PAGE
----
Serbia in Crypto World – Where Does Serbia Rank on the Map of Crypto-Friendly Jurisdictions?
In short, the usage of crypto-currencies is mostly unregulated in Serbia. The National Bank of Serbia (“NBS”) issued an official opinion stipulating that crypto-currencies may not be considered as a valid means of payment, consequently prohibiting banks and money exchange offices to accept or effect payments in these currencies. The NBS also noted that any individual or a company dealing with crypto-currencies is doing so at its own risk since no effective statutory remedies exist against potential abuse arising therefrom.
Interestingly, the 2017 Anti-Money Laundering and Financing of Terrorism Act is currently the only act in Serbia which explicitly mentions the use of virtual currencies. This act imposes several obligations to persons who engage in barter arrangements or sale and purchase transactions pertaining to virtual currencies – from obtaining identification details of the buyer to notifying the Serbian Anti-Money Laundering Administration regarding such transactions and similar. However, the effect of these provisions in practice is limited as the authorities lack in human resources who would closely monitor the implementation thereof.
So, if crypto-currencies are not considered a means of payment in Serbia – what are they? As things are now, the legal nature of crypto-currencies most likely falls within the scope of a “commodity” i.e. an intangible good. Therefore, general statutory provisions are applicable meaning that virtual currency trade is, in principle, free from any specific restrictions, aside from those already mentioned above.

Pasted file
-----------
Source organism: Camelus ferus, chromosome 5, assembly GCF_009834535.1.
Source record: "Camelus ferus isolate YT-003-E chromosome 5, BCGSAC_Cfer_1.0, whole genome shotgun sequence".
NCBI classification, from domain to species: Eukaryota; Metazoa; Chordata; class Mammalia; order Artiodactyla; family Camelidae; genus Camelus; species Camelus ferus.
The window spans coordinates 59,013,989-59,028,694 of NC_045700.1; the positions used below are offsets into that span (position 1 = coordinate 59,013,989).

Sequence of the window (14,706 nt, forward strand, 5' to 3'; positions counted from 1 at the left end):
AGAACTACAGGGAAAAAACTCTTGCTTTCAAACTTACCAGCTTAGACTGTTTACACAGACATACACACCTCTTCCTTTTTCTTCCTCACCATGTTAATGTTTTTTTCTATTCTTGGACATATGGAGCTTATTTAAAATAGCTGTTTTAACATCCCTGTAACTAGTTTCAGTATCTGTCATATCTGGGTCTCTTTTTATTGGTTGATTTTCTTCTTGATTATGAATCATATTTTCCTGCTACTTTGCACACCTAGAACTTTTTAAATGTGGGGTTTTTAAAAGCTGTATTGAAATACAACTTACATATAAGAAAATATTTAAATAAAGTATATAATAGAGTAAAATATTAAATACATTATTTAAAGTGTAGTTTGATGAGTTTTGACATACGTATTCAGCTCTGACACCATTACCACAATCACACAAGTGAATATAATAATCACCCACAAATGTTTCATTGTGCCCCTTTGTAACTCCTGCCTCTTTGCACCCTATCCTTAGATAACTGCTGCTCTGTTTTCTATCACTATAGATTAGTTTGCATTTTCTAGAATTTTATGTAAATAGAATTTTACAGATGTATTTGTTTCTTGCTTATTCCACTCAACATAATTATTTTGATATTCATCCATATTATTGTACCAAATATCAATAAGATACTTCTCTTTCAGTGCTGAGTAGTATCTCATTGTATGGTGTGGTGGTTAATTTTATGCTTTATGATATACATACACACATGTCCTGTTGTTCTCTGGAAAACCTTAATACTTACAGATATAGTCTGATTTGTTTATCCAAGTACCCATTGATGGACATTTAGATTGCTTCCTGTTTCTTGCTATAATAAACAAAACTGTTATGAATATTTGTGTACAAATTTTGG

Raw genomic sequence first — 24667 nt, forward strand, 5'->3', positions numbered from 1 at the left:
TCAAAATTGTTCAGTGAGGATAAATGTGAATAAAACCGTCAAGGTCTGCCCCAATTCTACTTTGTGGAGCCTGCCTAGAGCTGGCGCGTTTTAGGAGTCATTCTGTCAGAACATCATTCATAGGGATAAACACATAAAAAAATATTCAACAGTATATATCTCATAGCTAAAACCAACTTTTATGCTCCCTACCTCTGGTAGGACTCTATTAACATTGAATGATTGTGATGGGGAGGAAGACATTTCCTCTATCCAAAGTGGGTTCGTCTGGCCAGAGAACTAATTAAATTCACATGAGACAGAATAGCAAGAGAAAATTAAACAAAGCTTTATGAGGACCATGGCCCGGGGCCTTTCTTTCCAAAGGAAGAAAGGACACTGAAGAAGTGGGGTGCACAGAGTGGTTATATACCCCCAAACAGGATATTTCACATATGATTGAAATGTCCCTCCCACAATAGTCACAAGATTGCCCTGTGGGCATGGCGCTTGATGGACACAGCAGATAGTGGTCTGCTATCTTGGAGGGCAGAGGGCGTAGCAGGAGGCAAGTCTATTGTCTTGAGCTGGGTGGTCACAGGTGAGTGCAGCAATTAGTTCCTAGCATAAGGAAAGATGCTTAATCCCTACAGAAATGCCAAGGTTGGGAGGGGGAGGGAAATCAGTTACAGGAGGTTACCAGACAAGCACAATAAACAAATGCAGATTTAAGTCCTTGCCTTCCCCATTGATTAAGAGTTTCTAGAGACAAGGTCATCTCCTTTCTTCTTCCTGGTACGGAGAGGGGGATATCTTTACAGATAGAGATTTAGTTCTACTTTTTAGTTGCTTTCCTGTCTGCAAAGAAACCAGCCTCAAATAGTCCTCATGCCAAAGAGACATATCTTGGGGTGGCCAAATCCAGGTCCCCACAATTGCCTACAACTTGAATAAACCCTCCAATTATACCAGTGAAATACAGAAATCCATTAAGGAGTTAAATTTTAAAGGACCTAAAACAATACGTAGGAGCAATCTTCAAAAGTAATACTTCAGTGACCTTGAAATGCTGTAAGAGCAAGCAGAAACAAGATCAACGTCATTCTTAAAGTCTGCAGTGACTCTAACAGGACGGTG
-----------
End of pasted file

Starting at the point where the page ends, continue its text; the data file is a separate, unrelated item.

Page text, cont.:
That said, there is one key practical issue. As is the case with any new development, the Serbian Tax Administration has to pick up the pace and define a predictable and secure manner of calculating crypto-currencies’ market price. Otherwise, potential investors may be deterred from performing their virtual currency related business activities in Serbia as they are prevented from precisely calculating the applicable taxes in an unambiguous way.
The aforementioned especially goes for crypto-currency mining. Specifically, the fact crypto-currencies are not recognized as a currency or an immaterial asset leads to inability to levy taxes on the profit that the company accrues through mining thereof. As per Serbian law, it would be necessary that the company includes the profits accrued through mining in its annual financial statements in order to pay corporate profit tax. To make this possible, however, the Serbian Tax Administration must introduce provisions that would stipulate the exact means of levying taxes on crypto-currency mining in the legislation.
Therefore, it is only a matter of time when the authorities will regulate this matter more closely, hopefully by taking a page from crypto-friendly jurisdictions’ playbooks by introducing tax breaks, e-residency or similar. Until then, Serbia will remain to be a neutral jurisdiction which only recognizes the existence of the virtual currencies, but practically adds nothing to the table in terms of attracting crypto investments.